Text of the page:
Distance Education Defined

3 Must-Knows on Distance Ed by Joel Shapiro

This article was a good summary of the complexities of the distance education experience.  Distance education (DE) spans the spectrum from synchronous to asynchronous, active learning to more passive learning and structured to more open, less organized, approaches.  Contrary to the popular view, DE allows for a variety of teaching and learning styles while generally increasing flexibility and expanding access to education.  In the future the question may be less about whether we will engage in the DE experience and instead be about what type of DE model works best for your learning style.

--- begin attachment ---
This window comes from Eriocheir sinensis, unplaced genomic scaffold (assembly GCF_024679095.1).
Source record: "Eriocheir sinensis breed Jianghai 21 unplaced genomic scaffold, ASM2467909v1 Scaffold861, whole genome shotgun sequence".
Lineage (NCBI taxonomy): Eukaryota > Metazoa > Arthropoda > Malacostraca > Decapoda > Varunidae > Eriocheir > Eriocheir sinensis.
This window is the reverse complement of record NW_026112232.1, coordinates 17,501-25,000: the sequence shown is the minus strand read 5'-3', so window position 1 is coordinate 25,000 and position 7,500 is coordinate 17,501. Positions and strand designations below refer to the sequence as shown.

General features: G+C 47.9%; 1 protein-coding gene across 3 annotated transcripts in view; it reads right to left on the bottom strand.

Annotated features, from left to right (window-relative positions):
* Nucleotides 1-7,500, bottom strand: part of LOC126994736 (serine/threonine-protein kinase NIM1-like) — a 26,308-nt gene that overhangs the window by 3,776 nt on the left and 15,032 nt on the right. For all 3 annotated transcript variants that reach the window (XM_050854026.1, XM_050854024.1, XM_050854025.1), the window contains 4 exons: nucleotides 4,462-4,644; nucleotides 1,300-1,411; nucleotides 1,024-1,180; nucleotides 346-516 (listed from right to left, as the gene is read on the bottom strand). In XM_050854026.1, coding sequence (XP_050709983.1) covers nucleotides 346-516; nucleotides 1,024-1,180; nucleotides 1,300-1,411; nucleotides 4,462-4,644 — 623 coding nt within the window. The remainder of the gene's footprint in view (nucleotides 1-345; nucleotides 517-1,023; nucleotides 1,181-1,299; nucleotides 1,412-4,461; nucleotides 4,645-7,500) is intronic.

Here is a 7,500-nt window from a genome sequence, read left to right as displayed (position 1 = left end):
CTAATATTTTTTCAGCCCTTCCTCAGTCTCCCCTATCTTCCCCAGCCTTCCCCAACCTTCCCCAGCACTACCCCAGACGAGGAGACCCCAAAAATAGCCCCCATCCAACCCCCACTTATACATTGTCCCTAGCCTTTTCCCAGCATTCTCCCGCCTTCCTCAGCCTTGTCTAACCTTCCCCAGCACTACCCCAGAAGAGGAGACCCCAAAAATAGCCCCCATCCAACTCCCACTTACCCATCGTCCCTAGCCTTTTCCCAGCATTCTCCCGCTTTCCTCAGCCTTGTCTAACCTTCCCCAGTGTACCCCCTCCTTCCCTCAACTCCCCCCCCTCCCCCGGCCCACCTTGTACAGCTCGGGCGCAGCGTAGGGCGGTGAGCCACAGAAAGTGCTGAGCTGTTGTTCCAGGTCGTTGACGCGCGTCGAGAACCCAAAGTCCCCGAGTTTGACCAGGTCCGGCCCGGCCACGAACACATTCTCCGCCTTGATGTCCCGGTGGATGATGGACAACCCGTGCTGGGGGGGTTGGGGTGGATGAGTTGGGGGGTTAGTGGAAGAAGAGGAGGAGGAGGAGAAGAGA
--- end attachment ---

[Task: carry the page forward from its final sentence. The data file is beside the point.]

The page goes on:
One of the more interesting statements in the article is: “No serious distance educator would ever suggest that distance education fully supplants the benefits of a live in-person experience. Rather, we argue that the loss of face-to-face benefits in a classroom can be mitigated in a distance learning environment if students achieve the intended learning outcomes while benefiting from convenience and increased access to higher education.”   I do wonder about the importance of the social experience in the educational environment.  In DE it is often just replaced by a different type of social experience, at least among the less passive types.  One of the main questions in considering this issue is whether we are achieving the desired outcomes and is the social experience one of the desired outcomes?  In today’s marketplace, you’d certainly expect a level of social competency that may be lost in a DE environment.  There are things like synchronous and asynchronous video that approximate the social experience – but is it enough or even necessary?  As DE evolves and the marketplace evolves with it, will it be necessary then?


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